A thought-provoking perspective of the United States of America.
Last month I wrote a post called “Need Some Help in Understanding the World.” In it I talked about an article by Ezra Klein on the website VOX titled “22 Maps and Charts That Will Surprise You” and suggested you look at number seven.
In case you missed it, that map uses outlines of the states as a way to identify where the eleven “countries” or “nations” would be located in what we consider North American.
This is what the author said:
America is so big that its states are the size of countries
“This map puts the sheer size of the United States into perspective. Montana is about the size of Japan. California is roughly as large as Iraq. Arizona is as large as the Philippines. Though, to be honest, I find this map surprising because some countries are much larger than I’d realized. I wouldn’t have guessed, for instance, that Burma is as large as Texas, or that New Zealand is the size of Colorado.”
Given the fact that so many countries with vast differences of culture and history could fit within the United States, it is interesting to read an article titled “Up in Arms,” by Colin Woodard, who wrote American Nations: A History of the Eleven Rival Regional Cultures of North America.
He points out that the battle lines of today’s debates over gun control, stand-your-own-ground laws and other violence-related issues (as well as other areas of disagreement) were drawn centuries ago by America’s early settlers.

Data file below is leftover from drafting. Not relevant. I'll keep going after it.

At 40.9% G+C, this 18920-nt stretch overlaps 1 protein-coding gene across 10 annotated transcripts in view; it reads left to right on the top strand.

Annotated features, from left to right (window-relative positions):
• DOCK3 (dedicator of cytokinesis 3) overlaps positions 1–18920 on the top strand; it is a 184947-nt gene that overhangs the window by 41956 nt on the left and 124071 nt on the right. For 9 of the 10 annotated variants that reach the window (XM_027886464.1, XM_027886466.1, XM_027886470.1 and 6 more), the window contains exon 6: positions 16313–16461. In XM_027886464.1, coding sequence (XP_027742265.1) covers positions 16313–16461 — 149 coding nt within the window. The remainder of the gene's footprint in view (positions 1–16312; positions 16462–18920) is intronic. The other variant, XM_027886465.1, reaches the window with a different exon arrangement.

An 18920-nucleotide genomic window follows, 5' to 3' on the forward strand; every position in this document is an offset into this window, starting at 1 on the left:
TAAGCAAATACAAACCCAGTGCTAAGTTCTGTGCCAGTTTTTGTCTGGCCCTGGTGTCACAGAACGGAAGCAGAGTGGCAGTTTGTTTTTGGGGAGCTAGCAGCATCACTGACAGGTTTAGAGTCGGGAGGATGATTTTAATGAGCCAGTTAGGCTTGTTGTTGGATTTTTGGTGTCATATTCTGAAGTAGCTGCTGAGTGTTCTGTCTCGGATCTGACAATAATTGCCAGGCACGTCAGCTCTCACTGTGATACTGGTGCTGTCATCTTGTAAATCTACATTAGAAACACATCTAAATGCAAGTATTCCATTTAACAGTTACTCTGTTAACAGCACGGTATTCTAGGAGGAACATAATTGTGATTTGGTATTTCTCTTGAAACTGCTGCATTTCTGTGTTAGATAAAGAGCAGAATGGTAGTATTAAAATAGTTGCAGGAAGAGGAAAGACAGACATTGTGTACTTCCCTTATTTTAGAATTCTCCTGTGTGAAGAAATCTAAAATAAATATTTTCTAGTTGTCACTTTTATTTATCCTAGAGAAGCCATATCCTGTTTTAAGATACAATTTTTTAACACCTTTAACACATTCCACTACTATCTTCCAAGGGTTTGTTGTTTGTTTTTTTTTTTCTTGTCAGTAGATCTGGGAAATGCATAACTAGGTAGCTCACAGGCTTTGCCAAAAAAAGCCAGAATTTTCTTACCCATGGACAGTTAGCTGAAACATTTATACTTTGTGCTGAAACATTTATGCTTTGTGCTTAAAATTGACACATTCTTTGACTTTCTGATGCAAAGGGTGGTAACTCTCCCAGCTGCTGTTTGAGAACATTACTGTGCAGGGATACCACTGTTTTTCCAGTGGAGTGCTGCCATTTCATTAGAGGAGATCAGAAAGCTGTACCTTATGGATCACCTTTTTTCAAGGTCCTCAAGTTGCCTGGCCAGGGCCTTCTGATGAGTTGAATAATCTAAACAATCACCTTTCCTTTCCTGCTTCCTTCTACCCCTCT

We are told, of course, that we are “one nation.” Yet we live within different geographical areas comprised of like-minded people who came together to form alliances. This has resulted in beliefs and behaviors that support the underlying philosophy of the original settlers. Consequently, we now have to deal with the problem of finding common ground when we have conflicting philosophies toward social issues that go back a long time.
In the article by Woodard there is another map of North America. This one has outlines of the states in the background that are used to help the reader understand where the twelve “nations” of North America are located, grouped by counties rather than states.
Even if you only skim this long article and look at the map of “The American Nations Today,” I think you will have a better understanding of how our differences are reflected in historical settlement patterns and the lasting cultural fissures they established.